The problem is cancer. Cancer is the second leading cause of death in the world and my interest in the subject is simple. My mother is the most resilient person I have ever met. Any time I need any kind of inspiration, I need only to think of her. When she was eighteen she was diagnosed with Hodgkins disease. The doctors gave her a less than thirty percent chance of living. Since then she has had cancer three other times. Breast cancer twice in 85 and 90, and most recently, colon cancer two summers ago. She has had many different treatments including chemo and radiation therapy as well as surgery to remove lumps in both breasts and her colon.
What is cancer? There are more than 100 different types of cancer. It occurs when cells become abnormal and divide without control or order. Normally, cells divide in an orderly way to produce more cells only when the body needs them. If cells keep dividing when new cells are not needed, a mass of tissue forms. This mass of extra tissue, called a growth or tumor, can be benign or malignant. (National Institute of Health)
Benign tumors are not cancer. They do not invade nearby tissue or spread to other parts of the body. Benign tumors usually can be removed and are seldom a threat to life. Malignant tumors are cancer. They can invade and damage nearby tissues and organs. Cancer can also break away from a malignant tumor and enter the bloodstream and lymphatic system.
Through the lymphatic system is one of cancers best modes of transport for spreading to form new tumors in other parts of the body. The spread of cancer is called metastasis. Malignant tumors must be treated or will be fatal.
There are many treatments for cancer. Among these are radiation, chemotherapy, surgery and the rapidly growing field of genetic therapy. It was discovered that when radioactive waves were directed on human cells, the cells would be destroyed. The idea of using this technology on cancer was a good one but was unsuccessful at first due to the damage caused to surrounding tissues. Then the analogy drawn from a simple story gave insight on how to focus the rays on the cancer and not harm the surrounding tissues and organs. The story goes like this.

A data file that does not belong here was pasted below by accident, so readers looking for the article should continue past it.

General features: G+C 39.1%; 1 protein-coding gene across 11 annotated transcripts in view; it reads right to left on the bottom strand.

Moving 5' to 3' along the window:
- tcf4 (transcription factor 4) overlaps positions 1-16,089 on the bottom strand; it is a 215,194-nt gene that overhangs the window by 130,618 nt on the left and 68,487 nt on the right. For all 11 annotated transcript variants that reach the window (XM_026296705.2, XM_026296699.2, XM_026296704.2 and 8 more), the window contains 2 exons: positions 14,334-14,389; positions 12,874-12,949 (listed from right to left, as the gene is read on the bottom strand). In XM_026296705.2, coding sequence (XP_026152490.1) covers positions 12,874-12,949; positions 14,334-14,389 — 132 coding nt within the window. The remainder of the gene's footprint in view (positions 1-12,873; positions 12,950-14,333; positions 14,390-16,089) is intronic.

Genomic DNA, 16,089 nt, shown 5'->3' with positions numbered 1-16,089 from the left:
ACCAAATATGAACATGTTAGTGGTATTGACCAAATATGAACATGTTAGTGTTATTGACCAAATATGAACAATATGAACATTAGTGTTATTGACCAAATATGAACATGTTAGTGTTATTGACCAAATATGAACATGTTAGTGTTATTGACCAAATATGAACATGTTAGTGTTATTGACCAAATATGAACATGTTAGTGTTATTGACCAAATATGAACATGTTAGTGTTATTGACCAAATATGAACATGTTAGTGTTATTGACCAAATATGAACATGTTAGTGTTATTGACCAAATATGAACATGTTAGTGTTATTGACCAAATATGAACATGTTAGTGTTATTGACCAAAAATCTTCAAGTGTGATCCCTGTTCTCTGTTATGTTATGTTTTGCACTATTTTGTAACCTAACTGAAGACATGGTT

A small country was ruled from a strong fortress by a dictator. The fortress was situated in the middle of the country, surrounded by farms and villages. Many roads led to the fortress through the countryside. A rebel general vowed to capture the fortress. The general knew that an attack by his entire army would capture the fortress. He gathered his army at the head of one of the roads, ready to launch a full-scale direct attack. However, the general then learned that the dictator had planted mines on each of the roads. The mines were set so that small bodies of men could pass over them safely, since the dictator needed to move his troops and workers to and from the fortress. However, any large force would detonate the mines. Not only would this blow up the road, but it would also destroy many neighboring villages. It therefore seemed impossible to capture the fortress. However, the general devised a simple plan.
He divided his army into small groups and dispatched each group to the head of a different road. When all were ready he gave the signal and each group marched down a different road. Each group continued down its road to the fortress so that the entire army arrived together at the fortress at the same time. In this way, the general was able to capture the fortress and overthrow the dictator.
This simple story was the basis for intensity modulated radiotherapy (IMRT). This is a technique used to treat cancerous tumors on which a removal operation could not be performed. Interesting dose distributions generated by IMRT allow a better sparing of normal tissues with decreased acute and late toxicity, and offer a window for further dose escalations. (De Neve W; Claus F; Van Houtte P; Derycke S; De Wagter C) In order to get a radiation beam of high enough intensity to hit